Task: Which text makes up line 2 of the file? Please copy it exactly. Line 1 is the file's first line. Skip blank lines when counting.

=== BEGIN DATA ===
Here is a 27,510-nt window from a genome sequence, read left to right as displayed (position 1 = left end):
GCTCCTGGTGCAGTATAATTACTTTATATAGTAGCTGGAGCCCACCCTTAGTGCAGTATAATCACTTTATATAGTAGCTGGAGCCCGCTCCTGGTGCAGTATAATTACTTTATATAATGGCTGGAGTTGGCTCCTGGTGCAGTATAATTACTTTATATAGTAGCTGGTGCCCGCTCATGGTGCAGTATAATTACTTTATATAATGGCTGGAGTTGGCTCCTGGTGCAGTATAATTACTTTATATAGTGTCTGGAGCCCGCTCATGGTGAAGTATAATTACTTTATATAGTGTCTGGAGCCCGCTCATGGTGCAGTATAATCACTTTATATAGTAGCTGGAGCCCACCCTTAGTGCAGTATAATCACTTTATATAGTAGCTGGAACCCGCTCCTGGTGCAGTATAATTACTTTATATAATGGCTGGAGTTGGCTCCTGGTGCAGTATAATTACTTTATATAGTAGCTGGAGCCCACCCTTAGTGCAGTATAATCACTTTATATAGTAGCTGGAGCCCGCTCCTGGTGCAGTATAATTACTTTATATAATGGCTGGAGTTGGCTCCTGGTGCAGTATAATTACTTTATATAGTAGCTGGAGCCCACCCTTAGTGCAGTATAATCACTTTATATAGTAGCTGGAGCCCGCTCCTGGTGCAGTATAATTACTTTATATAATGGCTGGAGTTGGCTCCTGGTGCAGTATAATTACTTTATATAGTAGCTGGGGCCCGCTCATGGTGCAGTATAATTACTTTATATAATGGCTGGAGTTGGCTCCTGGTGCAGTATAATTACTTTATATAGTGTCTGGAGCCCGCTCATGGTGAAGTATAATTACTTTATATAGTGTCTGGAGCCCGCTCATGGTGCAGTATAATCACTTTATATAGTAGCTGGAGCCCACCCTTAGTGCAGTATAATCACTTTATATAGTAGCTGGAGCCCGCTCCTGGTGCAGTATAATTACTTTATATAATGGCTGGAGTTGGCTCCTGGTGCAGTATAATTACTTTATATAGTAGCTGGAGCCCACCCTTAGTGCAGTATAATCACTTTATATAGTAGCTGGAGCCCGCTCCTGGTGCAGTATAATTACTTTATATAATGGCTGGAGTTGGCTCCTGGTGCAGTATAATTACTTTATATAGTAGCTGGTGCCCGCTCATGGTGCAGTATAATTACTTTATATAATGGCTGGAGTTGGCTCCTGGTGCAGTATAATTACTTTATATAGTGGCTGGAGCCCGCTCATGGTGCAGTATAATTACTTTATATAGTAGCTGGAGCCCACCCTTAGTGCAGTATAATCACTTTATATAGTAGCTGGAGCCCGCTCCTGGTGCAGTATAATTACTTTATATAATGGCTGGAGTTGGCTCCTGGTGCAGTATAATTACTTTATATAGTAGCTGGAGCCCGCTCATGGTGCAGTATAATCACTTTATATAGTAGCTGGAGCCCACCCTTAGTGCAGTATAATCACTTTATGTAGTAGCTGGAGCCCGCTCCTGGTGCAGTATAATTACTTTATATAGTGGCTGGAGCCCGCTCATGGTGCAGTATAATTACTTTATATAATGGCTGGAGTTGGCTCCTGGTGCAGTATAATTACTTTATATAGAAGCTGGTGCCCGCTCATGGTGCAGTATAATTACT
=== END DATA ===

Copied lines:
GCTCCTGGTGCAGTATAATTACTTTATATAGTAGCTGGAGCCCACCCTTAGTGCAGTATAATCACTTTATATAGTAGCTGGAGCCCGCTCCTGGTGCAGTATAATTACTTTATATAATGGCTGGAGTTGGCTCCTGGTGCAGTATAATTACTTTATATAGTAGCTGGTGCCCGCTCATGGTGCAGTATAATTACTTTATATAATGGCTGGAGTTGGCTCCTGGTGCAGTATAATTACTTTATATAGTGTCTGGAGCCCGCTCATGGTGAAGTATAATTACTTTATATAGTGTCTGGAGCCCGCTCATGGTGCAGTATAATCACTTTATATAGTAGCTGGAGCCCACCCTTAGTGCAGTATAATCACTTTATATAGTAGCTGGAACCCGCTCCTGGTGCAGTATAATTACTTTATATAATGGCTGGAGTTGGCTCCTGGTGCAGTATAATTACTTTATATAGTAGCTGGAGCCCACCCTTAGTGCAGTATAATCACTTTATATAGTAGCTGGAGCCCGCTCCTGGTGCAGTATAATTACTTTATATAATGGCTGGAGTTGGCTCCTGGTGCAGTATAATTACTTTATATAGTAGCTGGAGCCCACCCTTAGTGCAGTATAATCACTTTATATAGTAGCTGGAGCCCGCTCCTGGTGCAGTATAATTACTTTATATAATGGCTGGAGTTGGCTCCTGGTGCAGTATAATTACTTTATATAGTAGCTGGGGCCCGCTCATGGTGCAGTATAATTACTTTATATAATGGCTGGAGTTGGCTCCTGGTGCAGTATAATTACTTTATATAGTGTCTGGAGCCCGCTCATGGTGAAGTATAATTACTTTATATAGTGTCTGGAGCCCGCTCATGGTGCAGTATAATCACTTTATATAGTAGCTGGAGCCCACCCTTAGTGCAGTATAATCACTTTATATAGTAGCTGGAGCCCGCTCCTGGTGCAGTATAATTACTTTATATAATGGCTGGAGTTGGCTCCTGGTGCAGTATAATTACTTTATATAGTAGCTGGAGCCCACCCTTAGTGCAGTATAATCACTTTATATAGTAGCTGGAGCCCGCTCCTGGTGCAGTATAATTACTTTATATAATGGCTGGAGTTGGCTCCTGGTGCAGTATAATTACTTTATATAGTAGCTGGTGCCCGCTCATGGTGCAGTATAATTACTTTATATAATGGCTGGAGTTGGCTCCTGGTGCAGTATAATTACTTTATATAGTGGCTGGAGCCCGCTCATGGTGCAGTATAATTACTTTATATAGTAGCTGGAGCCCACCCTTAGTGCAGTATAATCACTTTATATAGTAGCTGGAGCCCGCTCCTGGTGCAGTATAATTACTTTATATAATGGCTGGAGTTGGCTCCTGGTGCAGTATAATTACTTTATATAGTAGCTGGAGCCCGCTCATGGTGCAGTATAATCACTTTATATAGTAGCTGGAGCCCACCCTTAGTGCAGTATAATCACTTTATGTAGTAGCTGGAGCCCGCTCCTGGTGCAGTATAATTACTTTATATAGTGGCTGGAGCCCGCTCATGGTGCAGTATAATTACTTTATATAATGGCTGGAGTTGGCTCCTGGTGCAGTATAATTACTTTATATAGAAGCTGGTGCCCGCTCATGGTGCAGTATAATTACT